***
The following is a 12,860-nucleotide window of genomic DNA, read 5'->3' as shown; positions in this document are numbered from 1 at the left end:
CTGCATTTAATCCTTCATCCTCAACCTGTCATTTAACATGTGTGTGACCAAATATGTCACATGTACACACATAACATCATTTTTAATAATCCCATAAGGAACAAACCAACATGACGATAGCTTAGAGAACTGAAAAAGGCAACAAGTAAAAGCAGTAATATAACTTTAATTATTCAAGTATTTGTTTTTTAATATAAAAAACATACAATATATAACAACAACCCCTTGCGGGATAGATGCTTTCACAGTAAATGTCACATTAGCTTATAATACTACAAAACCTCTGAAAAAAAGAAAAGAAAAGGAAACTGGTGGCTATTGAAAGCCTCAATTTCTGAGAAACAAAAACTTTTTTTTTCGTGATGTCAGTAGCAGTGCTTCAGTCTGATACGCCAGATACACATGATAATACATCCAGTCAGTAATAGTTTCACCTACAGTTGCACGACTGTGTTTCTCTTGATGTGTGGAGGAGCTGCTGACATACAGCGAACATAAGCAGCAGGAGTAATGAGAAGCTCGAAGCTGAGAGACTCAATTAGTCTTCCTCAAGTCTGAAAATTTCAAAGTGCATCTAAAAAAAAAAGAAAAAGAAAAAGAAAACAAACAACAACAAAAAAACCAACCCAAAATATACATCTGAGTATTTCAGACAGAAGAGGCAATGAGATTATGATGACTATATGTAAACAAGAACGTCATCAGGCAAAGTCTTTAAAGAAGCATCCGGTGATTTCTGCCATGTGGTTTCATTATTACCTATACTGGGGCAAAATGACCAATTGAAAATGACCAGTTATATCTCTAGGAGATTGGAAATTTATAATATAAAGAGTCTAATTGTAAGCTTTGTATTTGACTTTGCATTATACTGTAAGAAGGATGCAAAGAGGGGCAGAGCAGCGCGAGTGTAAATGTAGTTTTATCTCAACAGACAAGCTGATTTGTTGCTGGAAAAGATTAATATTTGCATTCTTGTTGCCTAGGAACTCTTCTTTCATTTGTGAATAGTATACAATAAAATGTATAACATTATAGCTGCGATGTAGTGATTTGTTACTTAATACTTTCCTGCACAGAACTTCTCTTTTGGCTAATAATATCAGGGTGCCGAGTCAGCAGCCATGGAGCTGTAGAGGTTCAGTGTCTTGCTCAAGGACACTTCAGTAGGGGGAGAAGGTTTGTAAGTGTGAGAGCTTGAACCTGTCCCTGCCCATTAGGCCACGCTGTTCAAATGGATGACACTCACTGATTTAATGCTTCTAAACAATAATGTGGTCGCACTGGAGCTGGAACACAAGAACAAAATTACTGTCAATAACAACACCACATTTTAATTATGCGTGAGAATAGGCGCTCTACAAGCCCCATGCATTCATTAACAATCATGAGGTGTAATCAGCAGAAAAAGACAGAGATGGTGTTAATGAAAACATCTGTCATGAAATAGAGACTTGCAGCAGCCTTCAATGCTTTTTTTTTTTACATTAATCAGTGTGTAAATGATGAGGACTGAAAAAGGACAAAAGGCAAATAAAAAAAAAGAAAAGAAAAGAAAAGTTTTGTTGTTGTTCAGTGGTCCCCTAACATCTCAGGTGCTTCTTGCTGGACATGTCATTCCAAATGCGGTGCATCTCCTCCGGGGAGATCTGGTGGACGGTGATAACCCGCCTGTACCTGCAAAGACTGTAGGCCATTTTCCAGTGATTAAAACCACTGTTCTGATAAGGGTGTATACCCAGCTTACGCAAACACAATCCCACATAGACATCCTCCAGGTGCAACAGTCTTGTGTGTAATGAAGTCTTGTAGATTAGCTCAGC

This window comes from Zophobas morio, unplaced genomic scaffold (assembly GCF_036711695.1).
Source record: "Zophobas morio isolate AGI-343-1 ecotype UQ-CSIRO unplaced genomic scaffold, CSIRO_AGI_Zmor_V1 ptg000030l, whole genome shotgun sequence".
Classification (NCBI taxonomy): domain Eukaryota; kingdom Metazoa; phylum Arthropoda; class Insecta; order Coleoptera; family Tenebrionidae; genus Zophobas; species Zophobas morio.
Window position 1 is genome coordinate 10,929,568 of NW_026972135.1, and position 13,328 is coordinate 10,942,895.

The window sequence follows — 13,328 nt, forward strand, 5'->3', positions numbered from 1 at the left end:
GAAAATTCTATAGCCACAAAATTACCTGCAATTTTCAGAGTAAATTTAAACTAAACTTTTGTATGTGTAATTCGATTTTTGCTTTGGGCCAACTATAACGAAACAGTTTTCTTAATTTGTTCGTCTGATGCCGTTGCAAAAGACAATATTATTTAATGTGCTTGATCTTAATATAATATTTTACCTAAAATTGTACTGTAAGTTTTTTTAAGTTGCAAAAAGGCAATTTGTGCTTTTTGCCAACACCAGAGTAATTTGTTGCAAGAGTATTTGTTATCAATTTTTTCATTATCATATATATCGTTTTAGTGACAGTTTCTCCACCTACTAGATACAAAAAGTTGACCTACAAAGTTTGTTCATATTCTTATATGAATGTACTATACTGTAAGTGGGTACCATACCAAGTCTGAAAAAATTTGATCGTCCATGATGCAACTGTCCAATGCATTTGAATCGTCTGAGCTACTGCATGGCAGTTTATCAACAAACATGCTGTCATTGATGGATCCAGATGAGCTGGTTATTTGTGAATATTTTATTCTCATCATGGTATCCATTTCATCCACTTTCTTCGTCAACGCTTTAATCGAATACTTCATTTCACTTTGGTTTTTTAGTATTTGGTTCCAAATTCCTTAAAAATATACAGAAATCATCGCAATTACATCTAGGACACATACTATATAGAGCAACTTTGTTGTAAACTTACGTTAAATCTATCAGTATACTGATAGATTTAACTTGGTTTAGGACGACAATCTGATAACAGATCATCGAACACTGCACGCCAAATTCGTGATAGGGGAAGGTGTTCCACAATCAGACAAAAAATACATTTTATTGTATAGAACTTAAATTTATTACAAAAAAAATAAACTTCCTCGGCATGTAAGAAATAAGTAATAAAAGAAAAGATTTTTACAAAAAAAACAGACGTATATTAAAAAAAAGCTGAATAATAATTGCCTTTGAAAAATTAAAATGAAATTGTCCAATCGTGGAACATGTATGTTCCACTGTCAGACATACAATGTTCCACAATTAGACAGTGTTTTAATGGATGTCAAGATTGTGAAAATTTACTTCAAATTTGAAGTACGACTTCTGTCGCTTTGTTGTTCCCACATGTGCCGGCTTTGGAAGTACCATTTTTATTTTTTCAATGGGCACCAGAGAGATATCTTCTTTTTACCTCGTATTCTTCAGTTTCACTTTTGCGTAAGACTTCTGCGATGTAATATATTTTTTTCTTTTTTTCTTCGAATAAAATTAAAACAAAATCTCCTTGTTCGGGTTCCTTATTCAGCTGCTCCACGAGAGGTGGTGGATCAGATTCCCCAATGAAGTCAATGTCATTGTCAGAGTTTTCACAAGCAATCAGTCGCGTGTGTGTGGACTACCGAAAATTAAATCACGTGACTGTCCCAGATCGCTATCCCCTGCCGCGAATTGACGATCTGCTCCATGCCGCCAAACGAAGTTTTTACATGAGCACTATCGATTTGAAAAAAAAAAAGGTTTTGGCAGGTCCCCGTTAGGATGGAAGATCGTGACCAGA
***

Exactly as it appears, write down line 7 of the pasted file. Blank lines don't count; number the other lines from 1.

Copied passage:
The window sequence follows — 13,328 nt, forward strand, 5'->3', positions numbered from 1 at the left end: